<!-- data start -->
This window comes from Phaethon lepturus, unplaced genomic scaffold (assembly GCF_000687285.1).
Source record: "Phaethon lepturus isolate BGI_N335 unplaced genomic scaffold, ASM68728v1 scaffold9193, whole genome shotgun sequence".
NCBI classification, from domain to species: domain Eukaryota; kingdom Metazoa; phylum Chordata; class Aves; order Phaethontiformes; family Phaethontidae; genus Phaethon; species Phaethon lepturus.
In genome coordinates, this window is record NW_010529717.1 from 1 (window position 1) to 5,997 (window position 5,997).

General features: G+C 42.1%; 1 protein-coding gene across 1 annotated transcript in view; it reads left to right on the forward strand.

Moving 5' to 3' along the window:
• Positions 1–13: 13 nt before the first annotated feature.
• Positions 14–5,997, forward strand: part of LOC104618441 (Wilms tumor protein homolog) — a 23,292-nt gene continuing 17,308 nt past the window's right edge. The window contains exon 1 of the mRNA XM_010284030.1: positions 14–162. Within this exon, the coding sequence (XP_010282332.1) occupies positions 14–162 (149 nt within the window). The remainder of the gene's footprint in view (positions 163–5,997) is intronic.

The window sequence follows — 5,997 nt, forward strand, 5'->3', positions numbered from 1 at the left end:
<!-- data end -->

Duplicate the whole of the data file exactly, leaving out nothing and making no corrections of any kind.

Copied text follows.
This window comes from Phaethon lepturus, unplaced genomic scaffold (assembly GCF_000687285.1).
Source record: "Phaethon lepturus isolate BGI_N335 unplaced genomic scaffold, ASM68728v1 scaffold9193, whole genome shotgun sequence".
NCBI classification, from domain to species: domain Eukaryota; kingdom Metazoa; phylum Chordata; class Aves; order Phaethontiformes; family Phaethontidae; genus Phaethon; species Phaethon lepturus.
In genome coordinates, this window is record NW_010529717.1 from 1 (window position 1) to 5,997 (window position 5,997).

General features: G+C 42.1%; 1 protein-coding gene across 1 annotated transcript in view; it reads left to right on the forward strand.

Moving 5' to 3' along the window:
• Positions 1–13: 13 nt before the first annotated feature.
• Positions 14–5,997, forward strand: part of LOC104618441 (Wilms tumor protein homolog) — a 23,292-nt gene continuing 17,308 nt past the window's right edge. The window contains exon 1 of the mRNA XM_010284030.1: positions 14–162. Within this exon, the coding sequence (XP_010282332.1) occupies positions 14–162 (149 nt within the window). The remainder of the gene's footprint in view (positions 163–5,997) is intronic.

The window sequence follows — 5,997 nt, forward strand, 5'->3', positions numbered from 1 at the left end: